Review: The No Asshole Rule
By Denise Norman, CHRP
The No Asshole Rule – Building a Civilized Workplace and Surviving One that Isn’t
by Robert I. Sutton, PhD
The title caught my eye. I might even have been thinking of times when I would have liked to have used the word professionally.
If you are offended by the use of the word ‘asshole’ in the title of the book, get over it. Dr. Sutton uses it liberally throughout the book. But like the elephant in the room, it is a relief to hear someone name what many workers have to deal with on a daily basis—assholes.
Of course we don’t call them that, at least not to their face. We might say they are bullies, disrespectful or that they are abusing their authority. If we have enough positional power we might even confront them on their behavior, but we never use that word out loud.
I am using it. Assholes are the people in the workplace who ruin our work lives by their use of what Sutton calls “The Dirty Dozen”:
- Personal insults
- Invading one’s “personal territory”
- Uninvited physical contact
- Threats and intimidation, both verbal and nonverbal
- “Sarcastic jokes” and “teasing” used as insult delivery systems
- Withering e-mail flames
- Status slaps intended to humiliate their victims
- Public shaming or “status degradation” rituals
- Rude interruptions
- Two-faced attacks
- Dirty looks
- Treating people as if they are invisible.
If names of individuals kept popping up as you read down this list be advised that you are not alone. Study after study cited in the book found that from 27 per cent to 91 per cent of workers in the workplaces studied had experienced mistreatment and negative behaviours of the type described in the list.
According to Sutton, we need to be outing the assholes in our midst and, more importantly, getting rid of them and the huge amount of damage they do.
If you think this might be a drastic measure, because the jerk in your office is a brilliant, productive jerk — think again. According to a study cited in the book, among a group of forty-one employees who were experiencing an average of three positive for every one negative interaction at work, the negative interactions had a fivefold stronger impact on the mood of the employees than the positive ones. To quote Sutton, “It takes numerous encounters with positive people to offset the energy and happiness sapped by a single episode with one asshole.”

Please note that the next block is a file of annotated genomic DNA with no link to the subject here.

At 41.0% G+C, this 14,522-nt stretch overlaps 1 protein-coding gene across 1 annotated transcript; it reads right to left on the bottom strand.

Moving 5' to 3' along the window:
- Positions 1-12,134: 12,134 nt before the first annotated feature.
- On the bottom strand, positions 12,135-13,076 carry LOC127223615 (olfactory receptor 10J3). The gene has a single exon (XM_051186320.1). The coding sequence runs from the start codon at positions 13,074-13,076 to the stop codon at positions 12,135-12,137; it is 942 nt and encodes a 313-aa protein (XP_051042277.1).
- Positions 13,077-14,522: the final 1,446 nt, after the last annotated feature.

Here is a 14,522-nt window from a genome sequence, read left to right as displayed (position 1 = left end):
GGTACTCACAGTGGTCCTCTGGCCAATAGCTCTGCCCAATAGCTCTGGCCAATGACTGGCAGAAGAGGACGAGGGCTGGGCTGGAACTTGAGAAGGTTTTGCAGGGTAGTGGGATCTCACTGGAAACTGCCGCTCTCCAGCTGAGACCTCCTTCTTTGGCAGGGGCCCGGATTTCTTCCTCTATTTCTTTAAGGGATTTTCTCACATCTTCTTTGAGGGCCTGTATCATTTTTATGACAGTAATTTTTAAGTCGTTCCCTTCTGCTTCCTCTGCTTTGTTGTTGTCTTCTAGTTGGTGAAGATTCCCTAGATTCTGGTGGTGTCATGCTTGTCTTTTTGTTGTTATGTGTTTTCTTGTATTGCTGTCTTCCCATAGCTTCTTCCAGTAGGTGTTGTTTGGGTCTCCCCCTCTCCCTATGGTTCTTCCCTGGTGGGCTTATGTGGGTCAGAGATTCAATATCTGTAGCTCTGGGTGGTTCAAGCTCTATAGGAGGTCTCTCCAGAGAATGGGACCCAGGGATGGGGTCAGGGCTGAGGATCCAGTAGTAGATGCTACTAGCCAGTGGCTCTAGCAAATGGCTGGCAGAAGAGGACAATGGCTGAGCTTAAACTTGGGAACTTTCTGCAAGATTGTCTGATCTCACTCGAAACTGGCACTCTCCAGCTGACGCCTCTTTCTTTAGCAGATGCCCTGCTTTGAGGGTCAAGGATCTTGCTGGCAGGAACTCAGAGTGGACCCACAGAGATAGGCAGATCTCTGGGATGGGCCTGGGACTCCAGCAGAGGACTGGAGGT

So what can you do? Sutton lists ten steps to establish and enforce the “no asshole rule” in your worksite. They include:
- Say the rule, write it down and act on it;
- assholes will hire other assholes – don’t let them;
- get rid of the assholes fast before they can do their damage;
- treat certified assholes as incompetent employees – even if they are extraordinary in other ways; and
- power breeds nastiness so beware, even when you are giving it to otherwise nice people or when you are taking it on yourself.
Sutton even includes a 24-question diagnostic tool to determine if you yourself have caught the asshole virus.
In one chapter, Sutton reluctantly extolls the virtues of assholes. Type ‘Steve Jobs’ and ‘asshole’ into Google and you get 411,000 results in .29 seconds. There is no question of Jobs’ brilliance and ability to lead. His style is actually supported by a huge body of psychological research that shows that aggression and nastiness creates the impression of competence, leading to the asshole gaining power and personal stature. And while we all know that people and teams work better when they are not riddled with fear, it is also true that people will go to great lengths to avoid punishment.
I prefer to take the point of view of Sir Richard Branson, a leader who follows the ‘No Asshole Rule’. He has been quoted as saying, “It’s better to have a hole in your team than an asshole in your team!”
What can HR Learn from the information provided in the book?
Difficult to accept is that the strategies Sutton includes in his chapter “Tips for Surviving Nasty People and Workplaces” are in use in our organizations as the direct result of assholes. He suggests workers who, for financial or other reasons, have no alternative than to work in a toxic workplace should be “learning when and how to simply not give a damn”, to have low expectations, to “develop indifference and emotional detachment” and to limit their exposure to the asshole(s) by avoiding contact whenever possible.
It is time to get rid of the assholes — with one caveat. Apparently having one asshole in the workplace is actually beneficial. “People follow rules and norms better when there are rare or occasional examples of bad behavior.” These “reverse role models” remind our employees, and even we ourselves, what not to do.
Denise l. Norman, B.A., CHRP is a departmental director, human resources in Yukon Government. She has over 25 years of experience in HR and is a self-identified book addict, hoping never to recover.